In memory of the 60 million Jews killed in the Holocaust, Israel on Thursday kept a two-minute silence. Public buses and cars stopped on roads and highways for two minutes at 10 am and pedestrians stood in memory of those killed in the Genocide. In Hebrew this day is called 'Yom hashah'. This is one of the most 'disappointing' days in the Israeli calendar. The day marks the anniversary of the 1943 'Warsaw Ghetto Rebellion', which was the most important act of Jewish resistance against Nazi Germany during the Holocaust.
The Holocaust is a major element of Israel's public consciousness. Israel was established in 1948, three years after the end of World War II. This country came into existence as a refuge for Jews around the world, who survived and lost their families.
900 people killed in Corona last year
The restaurant and other entertainment venues were closed after it started on Wednesday evening. Less than 180,000 Holocaust victims remain in Israel. President Holwen Rivlin said in an address during an opening ceremony at the World Holocaust Remembrance Center, Yad Washem, on Wednesday that the Corona virus killed 900 survivors last year.
He said that he survived 'death camps', immigrant ships and internment camps but fought the final battle of his life with isolations, masks and gloves but eventually broke away from his family. Daily ceremonies held in schools, public institutions and military bases began with sirens.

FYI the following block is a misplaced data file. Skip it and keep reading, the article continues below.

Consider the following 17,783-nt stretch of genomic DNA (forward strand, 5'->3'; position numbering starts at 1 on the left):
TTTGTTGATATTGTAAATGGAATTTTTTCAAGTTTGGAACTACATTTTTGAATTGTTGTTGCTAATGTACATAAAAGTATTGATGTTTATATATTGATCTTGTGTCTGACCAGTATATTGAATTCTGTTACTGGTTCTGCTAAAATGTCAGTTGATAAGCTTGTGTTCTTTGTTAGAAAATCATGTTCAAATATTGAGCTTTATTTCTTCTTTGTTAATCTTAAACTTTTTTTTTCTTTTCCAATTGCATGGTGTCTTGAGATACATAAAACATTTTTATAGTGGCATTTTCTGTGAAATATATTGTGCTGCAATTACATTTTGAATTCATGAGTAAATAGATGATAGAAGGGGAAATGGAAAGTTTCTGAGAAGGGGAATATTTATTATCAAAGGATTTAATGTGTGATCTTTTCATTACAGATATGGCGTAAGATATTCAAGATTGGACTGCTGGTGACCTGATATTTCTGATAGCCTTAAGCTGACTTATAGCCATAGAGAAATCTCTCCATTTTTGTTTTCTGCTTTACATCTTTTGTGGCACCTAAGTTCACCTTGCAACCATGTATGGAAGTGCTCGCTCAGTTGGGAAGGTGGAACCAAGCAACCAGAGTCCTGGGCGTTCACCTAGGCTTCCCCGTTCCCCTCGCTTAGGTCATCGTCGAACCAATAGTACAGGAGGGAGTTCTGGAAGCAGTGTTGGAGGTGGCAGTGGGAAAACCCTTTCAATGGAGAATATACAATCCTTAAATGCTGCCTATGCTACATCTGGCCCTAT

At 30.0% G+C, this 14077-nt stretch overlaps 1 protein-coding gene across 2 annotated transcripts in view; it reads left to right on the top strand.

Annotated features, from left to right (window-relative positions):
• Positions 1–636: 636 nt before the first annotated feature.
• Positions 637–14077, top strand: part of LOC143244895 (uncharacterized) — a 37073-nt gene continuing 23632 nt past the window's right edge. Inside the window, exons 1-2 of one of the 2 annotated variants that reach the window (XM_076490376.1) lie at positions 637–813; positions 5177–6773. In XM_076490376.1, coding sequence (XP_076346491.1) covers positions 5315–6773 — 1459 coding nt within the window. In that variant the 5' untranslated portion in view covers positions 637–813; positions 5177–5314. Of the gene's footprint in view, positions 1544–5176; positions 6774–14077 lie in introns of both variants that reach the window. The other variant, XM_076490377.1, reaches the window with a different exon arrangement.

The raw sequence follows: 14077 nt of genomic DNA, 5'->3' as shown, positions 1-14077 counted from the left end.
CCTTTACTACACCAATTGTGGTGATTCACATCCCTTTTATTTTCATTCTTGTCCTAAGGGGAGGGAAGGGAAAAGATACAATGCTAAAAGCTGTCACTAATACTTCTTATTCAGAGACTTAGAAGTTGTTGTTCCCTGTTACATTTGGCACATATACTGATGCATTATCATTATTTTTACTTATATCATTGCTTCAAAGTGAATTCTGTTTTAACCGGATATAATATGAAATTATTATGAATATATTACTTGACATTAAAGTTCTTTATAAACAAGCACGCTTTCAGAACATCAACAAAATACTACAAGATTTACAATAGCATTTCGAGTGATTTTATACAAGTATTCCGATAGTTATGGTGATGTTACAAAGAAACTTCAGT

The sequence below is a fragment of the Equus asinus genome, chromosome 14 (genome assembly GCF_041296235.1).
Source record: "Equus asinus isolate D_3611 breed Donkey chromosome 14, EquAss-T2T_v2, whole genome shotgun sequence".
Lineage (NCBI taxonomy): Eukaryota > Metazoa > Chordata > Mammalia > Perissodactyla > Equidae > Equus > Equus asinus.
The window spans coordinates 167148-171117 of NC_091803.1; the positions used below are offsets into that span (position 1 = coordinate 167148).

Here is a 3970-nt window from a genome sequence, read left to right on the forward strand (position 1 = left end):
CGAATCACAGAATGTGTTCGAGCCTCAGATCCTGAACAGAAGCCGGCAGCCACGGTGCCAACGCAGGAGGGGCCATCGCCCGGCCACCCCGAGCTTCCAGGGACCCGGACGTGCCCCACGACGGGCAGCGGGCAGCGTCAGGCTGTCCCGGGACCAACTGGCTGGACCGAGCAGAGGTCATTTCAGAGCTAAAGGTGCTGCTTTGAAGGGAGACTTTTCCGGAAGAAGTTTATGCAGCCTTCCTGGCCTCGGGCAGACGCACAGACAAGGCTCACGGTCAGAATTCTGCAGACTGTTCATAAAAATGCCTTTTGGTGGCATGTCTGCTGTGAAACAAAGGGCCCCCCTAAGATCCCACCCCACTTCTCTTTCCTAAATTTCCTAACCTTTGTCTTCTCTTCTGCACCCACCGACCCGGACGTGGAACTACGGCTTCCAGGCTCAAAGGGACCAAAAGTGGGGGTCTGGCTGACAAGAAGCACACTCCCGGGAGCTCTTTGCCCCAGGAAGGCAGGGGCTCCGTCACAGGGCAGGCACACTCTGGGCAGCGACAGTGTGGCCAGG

There will be more events than last year
This year Yom Haishah's programs were organized under the title 'Until the Very Last Jew: Eighty Years Since the Onset of Mass Annihilation'. This title was fixed by Yad Vashem Holocaust Museum in Jerusalem. More public events will be organized this year than in 2020. Last year, due to Corona, the country's Health Ministry banned many events. Last time ceremonies were held online.
However, this year too many programs have been canceled due to Corona rescue. According to The Times of Israel, on Thursday, the topic of medical resistance during the Holocaust, the legacy of Nazi medicine and what the Holocaust can teach us about the ethics of care was discussed between medical professionals and researchers.
CEO of Pfizer will be involved
This year the program will be held at 3 pm local time, in which special tribute will be paid to the doctors and heroes of the Holocaust. It will include Holocaust victim's son and Pfizer CEO Albert Borla, and Anthony Fauci, the chief medical advisor to US President Joe Biden.